What do you want to be when you grow up?
For most of us, the answer to that changes throughout our lifetime. When you’re, five you may say “firefighter,” in high school “psychologist,” in college you may switch majors often and when you graduate may not even work in your degree’s field.
But not Victor “Range” Zarate. Since he was a child, he knew exactly what he would be when he grew up: an artist.
Since picking his graffiti tag name in third grade, he’s worked tirelessly and passionately to perfect his skill and share his talent with the world, and he’s worked on several community pieces that hardly go unnoticed.
He’s lived in Rochester all 43 years of his life, but if you haven’t seen him around you’ve probably seen his art in places like on firetrucks or on memorial murals. His work is plastered on countless walls in Rochester and he’s traveled to work with artists in other cities and on larger projects. He also sells his work on two Instagram accounts: @range_fua and @hustlersandscholars, a lifestyle brand that focuses on being “socially conscious” and “respecting the grind.”
He took the time to talk with OM about the need for art in schools, inspiring teachers and some of his favorite works.
Answers have been edited for length.
Alyssa Pressler: When and how did you first get into art?
Range: It’s funny because I grew up kind of like in the heyday of the hip hop era. In the early 80s I was in elementary school, influenced by breakdancing. I was introduced to this book called “Subway Art” by Henry Chalfant and Martha Cooper. It was a history of subway graffiti. Ever since I saw that I just knew that’s what I wanted to do.
AP: So you always knew graffiti and subway art was the style you wanted to go with?
R: I was born with a birth defect in my face and I had a lot of surgeries when I was a kid – like a lot of surgeries. My mom wasn’t trying to sign me up for football or boy scouts or whatever. Growing up in the hood, we had to make our own entertainment going around the neighborhood rapping or tagging. I like art, I like drawing. With me I just knew that’s what I wanted to do. We would have like career day at school and firefighters would come in, police officers, all kinds of occupations, and you couldn’t convince me of anything. I always wanted to be an artist. I grew up in a large household; I’m Mexican. During semesters when we would have awards ceremonies, my brothers and sisters would always get honor roll and I would always get the art award. To me, I was good with that.
AP: What do you typically work with?
R: Honestly, I like illustrating a lot. I started with graffiti, but a lot of that is just the result of growing up poor. A can of spray paint is 99 cents, but paint brushes and acrylics and stuff, I didn’t have money for that. I had a teacher at East High School: Mr. Barry. He would lend me his air compressor. He would let me take it home over winter recess.
AP: Do you have one favorite piece you’ve ever done?
R: Some outdo the others, because, I mean, that’s why we paint. I’m a member of the FUA crew, which is an acronym for From Up Above. We’ve been around since 1989. We do murals for ourselves but we also do murals for the community. It’s sad, but it’s rewarding when we get the opportunity to do memorial murals. I did the “in control” mural on Main Street, which is a more youth-oriented premiere. That one was pretty rewarding in itself, where I know it could influence a lot of kids. Not everybody is athletically inclined, some kids are into the arts, and it just sucks that those programs are the first to get cut, you know what I mean? I actually painted a firetruck for the Hudson Ave. fire department, truck 6. From what I know that’s the only truck in the nation with graffiti on it.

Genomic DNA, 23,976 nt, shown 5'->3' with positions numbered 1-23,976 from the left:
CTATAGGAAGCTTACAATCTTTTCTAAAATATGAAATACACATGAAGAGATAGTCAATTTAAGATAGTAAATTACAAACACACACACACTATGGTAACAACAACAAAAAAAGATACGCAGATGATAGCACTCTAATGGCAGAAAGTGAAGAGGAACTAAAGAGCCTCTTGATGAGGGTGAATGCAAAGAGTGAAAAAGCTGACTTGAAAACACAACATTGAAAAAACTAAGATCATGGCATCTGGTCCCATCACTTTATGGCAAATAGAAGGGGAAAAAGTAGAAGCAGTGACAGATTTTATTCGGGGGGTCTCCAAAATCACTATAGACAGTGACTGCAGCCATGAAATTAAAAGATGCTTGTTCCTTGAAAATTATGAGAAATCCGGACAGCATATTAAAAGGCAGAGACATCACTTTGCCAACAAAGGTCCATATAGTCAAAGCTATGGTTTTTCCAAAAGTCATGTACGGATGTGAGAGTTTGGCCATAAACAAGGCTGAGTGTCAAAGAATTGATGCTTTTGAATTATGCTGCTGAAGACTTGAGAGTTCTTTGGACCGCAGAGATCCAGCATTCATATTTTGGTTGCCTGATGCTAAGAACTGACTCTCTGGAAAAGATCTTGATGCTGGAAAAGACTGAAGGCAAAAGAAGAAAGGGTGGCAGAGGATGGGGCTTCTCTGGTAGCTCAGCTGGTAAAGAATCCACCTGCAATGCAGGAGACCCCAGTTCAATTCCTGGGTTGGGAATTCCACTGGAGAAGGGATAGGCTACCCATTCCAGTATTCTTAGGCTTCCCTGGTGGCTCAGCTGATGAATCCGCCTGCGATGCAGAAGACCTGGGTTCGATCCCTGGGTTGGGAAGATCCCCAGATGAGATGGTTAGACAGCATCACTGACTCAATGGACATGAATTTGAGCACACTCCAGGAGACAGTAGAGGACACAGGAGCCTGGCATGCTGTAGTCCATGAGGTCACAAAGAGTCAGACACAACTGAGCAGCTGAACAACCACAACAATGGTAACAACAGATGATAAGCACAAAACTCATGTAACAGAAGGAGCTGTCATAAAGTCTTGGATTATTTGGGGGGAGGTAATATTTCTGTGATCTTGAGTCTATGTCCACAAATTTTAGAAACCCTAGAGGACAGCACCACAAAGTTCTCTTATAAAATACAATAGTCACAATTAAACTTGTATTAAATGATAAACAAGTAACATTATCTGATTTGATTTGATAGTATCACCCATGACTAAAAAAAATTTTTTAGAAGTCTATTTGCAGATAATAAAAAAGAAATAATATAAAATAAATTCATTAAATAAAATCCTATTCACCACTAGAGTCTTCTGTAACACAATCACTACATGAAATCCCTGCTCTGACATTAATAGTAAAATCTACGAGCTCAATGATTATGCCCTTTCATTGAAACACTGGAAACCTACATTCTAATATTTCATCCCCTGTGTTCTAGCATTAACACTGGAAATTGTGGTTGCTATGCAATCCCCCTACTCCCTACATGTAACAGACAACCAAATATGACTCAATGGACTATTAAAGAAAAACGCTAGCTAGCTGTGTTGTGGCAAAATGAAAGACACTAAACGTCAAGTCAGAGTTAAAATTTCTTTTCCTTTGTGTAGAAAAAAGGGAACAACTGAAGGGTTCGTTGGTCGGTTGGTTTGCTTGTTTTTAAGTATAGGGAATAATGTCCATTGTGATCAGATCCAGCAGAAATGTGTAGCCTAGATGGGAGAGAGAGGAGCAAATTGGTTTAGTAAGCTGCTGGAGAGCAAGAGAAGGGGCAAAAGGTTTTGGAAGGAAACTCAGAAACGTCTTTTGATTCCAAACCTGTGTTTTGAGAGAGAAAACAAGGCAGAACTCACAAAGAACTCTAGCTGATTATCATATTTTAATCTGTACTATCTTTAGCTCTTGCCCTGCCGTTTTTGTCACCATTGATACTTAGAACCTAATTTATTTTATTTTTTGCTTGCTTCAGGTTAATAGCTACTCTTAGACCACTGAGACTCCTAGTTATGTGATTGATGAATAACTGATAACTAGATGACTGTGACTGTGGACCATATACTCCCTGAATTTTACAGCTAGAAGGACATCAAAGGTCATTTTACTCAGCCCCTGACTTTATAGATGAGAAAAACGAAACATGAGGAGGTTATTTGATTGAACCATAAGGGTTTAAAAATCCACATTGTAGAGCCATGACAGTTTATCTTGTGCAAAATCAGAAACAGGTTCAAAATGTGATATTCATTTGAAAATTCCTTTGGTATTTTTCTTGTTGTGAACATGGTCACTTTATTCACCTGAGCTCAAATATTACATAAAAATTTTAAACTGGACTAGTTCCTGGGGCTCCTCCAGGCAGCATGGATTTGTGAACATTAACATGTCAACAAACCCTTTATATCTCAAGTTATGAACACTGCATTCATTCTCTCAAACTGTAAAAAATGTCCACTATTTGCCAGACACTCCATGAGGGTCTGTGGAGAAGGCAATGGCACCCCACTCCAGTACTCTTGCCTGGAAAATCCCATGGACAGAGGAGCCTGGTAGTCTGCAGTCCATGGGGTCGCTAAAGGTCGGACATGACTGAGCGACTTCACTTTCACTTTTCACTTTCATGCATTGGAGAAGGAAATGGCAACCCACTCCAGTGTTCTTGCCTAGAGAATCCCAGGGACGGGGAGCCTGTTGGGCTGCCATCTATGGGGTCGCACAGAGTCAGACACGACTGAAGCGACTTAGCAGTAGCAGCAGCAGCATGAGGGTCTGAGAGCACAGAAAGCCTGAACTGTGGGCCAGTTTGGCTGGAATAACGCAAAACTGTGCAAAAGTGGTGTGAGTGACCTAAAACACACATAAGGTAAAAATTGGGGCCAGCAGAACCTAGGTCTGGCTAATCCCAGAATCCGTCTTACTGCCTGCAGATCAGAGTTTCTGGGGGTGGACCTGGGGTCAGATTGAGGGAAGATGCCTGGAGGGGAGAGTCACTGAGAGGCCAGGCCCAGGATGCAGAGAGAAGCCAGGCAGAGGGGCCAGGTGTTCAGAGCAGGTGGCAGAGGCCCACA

AP: What are you hoping people will get out of your community art?
R: I try to motivate and inspire as many young people as I can. When I was growing up it was kind of the opposite. In the graffiti world, amateurs are called toys. For people who are higher up on the chain, they don’t like associating with the rookies. You kind of learn on your own and ‘when you’re good, come see me.’ To me, that sucked. I just wanted to paint with the good guys, like the good artists, and be accepted. I know how that is so I try to break that cycle and let these kids know whatever I can provide as far as knowledge or skill, I want to give it to them. It’s part of longevity. Everybody has that favorite art teacher or regular teacher that you can remember making a difference in your life. Everybody has one – I have one. I have a quote, it says, “He who learns, teaches.” I just think that’s important. What’s the sense of harboring that knowledge that’s not going to go anywhere after you’re gone.
AP: On that note, any advice for young artists just getting started?
R: I started out illegally. I painted plenty of illegal pieces and tagged stuff I shouldn’t have, but it it put me where I am today. I use my talent for more positive things now, but back then we didn’t have a lot of resources available today. Like social media. You don’t have to necessarily tag up a neighborhood to get a ton of people to see your name and your work. You can put your work on social media and reach a lot more people than you could back then. My father was so against me being an artist. We bumped heads until I was in high school, it wasn’t until late high school he was like, ‘okay, this guy isn’t giving up.’ I always tell parents: obviously every parent wants their kid to be successful and make a lot of money, but if you have a child and you know they are talented, try not to limit their creativity. Buy them that pencil set or markers. You never know, that could truly be their calling. Just push it to the limit, support your kids.